Home Weather Heat And Storms Continue For Florida; Tropics Are Busy

Heat And Storms Continue For Florida; Tropics Are Busy

Monday features hot sun during the first part of the day, followed by building clouds and periods of showers and storms by the mid afternoon.  Highs on Monday will be mostly in the low 90s, but it will feel about 10 degrees hotter.

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Tuesday will be another summer day of mostly sunny skies in the morning and widespread showers and storms during the second half of the afternoon.  Tuesday’s highs will be in the low 90s along the coasts and the mid 90s well inland.

Wednesday will feature a mix of sun and clouds in the morning, followed by widespread showers and storms in the afternoon.  Wednesday’s highs will be in the mid 90s.

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Look for more of the same on Thursday — sun and clouds to start and periods of showers and storms developing by mid afternoon.  Thursday’s highs will be mostly in the mid 90s.

Friday’s forecast calls for another day of good sun in the morning, followed by showers and storms in the afternoon.  Highs on Friday will be in the low to mid 90s.

The tropics are becoming busy.  Tropical Depression # 5 is now Tropical Storm Eduoard.  At 5 am Monday, Eduoard was located near 39.0 North, 53.6 West, and was zooming northeast at 36 miles per hour.  Maximum sustained winds were 40 miles per hour — but Eduoard won’t be around for long.  It’s expected to lose its tropical characteristics on Tuesday and dissipate on Wednesday.  Elsewhere, the disturbance just off the Florida panhandle has a low chance of becoming a depression before coming ashore, but this system could develop once it emerges into the Atlantic off the Carolina coast later in the week.  And a wave east of the Windward Islands has a low chance of becoming a depression before conditions become hostile to development on Tuesday.  But this wave is expected to bring heavy rain and gusty winds to portions of the Lesser Antilles.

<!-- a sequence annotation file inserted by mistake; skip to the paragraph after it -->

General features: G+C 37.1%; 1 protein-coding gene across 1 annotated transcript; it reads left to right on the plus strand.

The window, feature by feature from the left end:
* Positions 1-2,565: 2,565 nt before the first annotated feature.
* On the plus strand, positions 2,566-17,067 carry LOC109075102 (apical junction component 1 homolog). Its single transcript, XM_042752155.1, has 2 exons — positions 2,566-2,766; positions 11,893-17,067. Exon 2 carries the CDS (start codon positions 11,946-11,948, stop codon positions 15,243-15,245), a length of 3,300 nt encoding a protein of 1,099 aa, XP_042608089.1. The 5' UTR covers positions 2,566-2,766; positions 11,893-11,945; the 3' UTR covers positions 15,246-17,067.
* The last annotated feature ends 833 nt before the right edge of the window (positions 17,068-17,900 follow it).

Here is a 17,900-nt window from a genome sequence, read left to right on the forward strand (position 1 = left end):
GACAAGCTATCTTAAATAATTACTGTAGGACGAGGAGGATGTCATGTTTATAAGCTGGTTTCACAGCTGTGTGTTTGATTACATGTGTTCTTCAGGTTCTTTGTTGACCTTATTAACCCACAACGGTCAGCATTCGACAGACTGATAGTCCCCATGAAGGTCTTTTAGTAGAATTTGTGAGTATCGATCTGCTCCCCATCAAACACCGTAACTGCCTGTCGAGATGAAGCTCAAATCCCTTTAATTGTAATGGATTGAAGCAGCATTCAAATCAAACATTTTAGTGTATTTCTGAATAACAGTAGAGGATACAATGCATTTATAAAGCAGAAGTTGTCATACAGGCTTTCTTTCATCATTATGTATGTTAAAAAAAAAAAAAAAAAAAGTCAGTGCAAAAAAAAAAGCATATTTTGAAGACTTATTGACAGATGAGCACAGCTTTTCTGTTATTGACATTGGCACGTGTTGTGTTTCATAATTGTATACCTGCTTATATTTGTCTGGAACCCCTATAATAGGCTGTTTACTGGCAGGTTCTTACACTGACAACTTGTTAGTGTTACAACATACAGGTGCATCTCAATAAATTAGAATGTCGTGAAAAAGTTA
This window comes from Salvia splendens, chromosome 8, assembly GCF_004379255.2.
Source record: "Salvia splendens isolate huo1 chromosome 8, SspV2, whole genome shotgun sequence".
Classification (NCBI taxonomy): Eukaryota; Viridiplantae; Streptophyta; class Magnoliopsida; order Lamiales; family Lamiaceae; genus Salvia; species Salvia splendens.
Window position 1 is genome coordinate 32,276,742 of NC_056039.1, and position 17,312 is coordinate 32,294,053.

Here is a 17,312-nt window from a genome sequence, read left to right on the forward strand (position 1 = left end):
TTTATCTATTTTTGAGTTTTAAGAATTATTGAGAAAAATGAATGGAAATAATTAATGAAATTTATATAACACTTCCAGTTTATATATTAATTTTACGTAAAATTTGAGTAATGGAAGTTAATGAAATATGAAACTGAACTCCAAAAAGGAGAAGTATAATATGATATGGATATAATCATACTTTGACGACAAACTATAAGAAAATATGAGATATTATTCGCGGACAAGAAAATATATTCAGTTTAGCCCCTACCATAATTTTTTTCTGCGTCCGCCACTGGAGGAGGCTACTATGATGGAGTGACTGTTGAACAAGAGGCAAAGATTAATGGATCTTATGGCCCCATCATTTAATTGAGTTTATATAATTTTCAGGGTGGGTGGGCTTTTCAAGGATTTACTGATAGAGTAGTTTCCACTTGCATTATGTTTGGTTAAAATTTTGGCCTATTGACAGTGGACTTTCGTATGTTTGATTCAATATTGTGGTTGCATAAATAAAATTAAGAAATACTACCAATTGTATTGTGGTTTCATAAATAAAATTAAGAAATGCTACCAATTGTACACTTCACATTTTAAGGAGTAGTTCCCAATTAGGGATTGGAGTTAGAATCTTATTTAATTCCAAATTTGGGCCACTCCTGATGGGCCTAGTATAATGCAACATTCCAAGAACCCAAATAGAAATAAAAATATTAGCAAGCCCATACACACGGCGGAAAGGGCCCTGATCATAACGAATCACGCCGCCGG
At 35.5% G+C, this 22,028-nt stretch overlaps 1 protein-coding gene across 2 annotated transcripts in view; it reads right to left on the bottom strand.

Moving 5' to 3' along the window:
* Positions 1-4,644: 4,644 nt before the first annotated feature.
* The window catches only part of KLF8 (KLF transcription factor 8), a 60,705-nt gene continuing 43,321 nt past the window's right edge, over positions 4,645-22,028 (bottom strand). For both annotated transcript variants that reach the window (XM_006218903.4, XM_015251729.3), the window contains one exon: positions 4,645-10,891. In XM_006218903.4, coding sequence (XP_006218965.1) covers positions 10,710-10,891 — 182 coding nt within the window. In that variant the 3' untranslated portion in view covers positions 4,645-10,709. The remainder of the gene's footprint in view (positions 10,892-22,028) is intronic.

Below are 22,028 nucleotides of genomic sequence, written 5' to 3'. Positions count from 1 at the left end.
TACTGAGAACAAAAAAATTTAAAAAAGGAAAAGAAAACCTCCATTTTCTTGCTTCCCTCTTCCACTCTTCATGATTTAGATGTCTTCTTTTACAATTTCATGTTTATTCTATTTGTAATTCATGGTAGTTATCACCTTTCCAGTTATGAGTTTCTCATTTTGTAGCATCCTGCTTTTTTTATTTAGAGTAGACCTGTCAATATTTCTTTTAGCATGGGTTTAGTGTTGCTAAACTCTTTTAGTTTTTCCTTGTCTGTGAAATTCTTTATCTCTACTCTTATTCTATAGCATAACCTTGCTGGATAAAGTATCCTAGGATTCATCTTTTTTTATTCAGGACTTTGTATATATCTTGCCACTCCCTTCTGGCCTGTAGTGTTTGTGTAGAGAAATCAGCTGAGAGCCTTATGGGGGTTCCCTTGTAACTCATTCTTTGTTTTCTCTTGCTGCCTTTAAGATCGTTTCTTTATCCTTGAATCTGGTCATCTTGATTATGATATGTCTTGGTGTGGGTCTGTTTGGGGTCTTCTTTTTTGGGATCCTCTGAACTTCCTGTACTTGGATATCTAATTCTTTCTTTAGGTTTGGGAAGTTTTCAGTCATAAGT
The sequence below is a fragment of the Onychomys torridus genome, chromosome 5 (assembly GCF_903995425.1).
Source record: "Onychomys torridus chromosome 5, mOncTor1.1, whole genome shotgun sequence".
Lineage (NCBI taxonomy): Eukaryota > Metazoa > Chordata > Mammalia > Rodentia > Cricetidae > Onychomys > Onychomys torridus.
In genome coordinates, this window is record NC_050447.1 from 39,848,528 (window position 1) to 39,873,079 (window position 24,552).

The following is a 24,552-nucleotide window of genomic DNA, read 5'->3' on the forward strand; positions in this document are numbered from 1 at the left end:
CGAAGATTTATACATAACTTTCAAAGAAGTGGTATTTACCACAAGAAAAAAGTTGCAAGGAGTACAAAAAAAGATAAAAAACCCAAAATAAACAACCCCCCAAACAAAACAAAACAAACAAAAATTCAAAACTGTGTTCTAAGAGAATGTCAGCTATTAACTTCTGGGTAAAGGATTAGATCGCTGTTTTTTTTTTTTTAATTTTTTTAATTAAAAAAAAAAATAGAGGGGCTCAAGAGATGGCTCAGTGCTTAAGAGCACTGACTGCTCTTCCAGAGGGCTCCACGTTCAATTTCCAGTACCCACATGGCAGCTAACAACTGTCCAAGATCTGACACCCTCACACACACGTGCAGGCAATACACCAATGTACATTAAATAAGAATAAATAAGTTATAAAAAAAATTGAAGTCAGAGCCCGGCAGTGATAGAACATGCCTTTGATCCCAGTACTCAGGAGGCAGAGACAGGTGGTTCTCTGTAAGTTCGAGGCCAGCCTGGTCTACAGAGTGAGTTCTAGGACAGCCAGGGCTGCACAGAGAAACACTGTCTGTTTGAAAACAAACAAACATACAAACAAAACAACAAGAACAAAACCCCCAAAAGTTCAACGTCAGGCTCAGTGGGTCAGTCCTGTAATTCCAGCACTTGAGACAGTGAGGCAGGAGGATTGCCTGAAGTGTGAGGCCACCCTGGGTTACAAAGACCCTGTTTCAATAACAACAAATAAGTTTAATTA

Donna Thomas has studied hurricanes for two decades. She holds a PhD in history when her experience with Hurricane Andrew ultimately led her to earn a degree in broadcast meteorology from Mississippi State University. Donna spent 15 years at WFOR-TV (CBS4 in Miami-Fort Lauderdale), where she worked as a weather producer with hurricane experts Bryan Norcross and David Bernard. She also produced hurricane specials and weather-related features and news coverage, as well as serving as pool TV producer at the National Hurricane Center during the 2004 and 2005 seasons. Donna also served as a researcher on NOAA's Atlantic Hurricane Database Reanalysis Project. Donna specializes in Florida's hurricane history.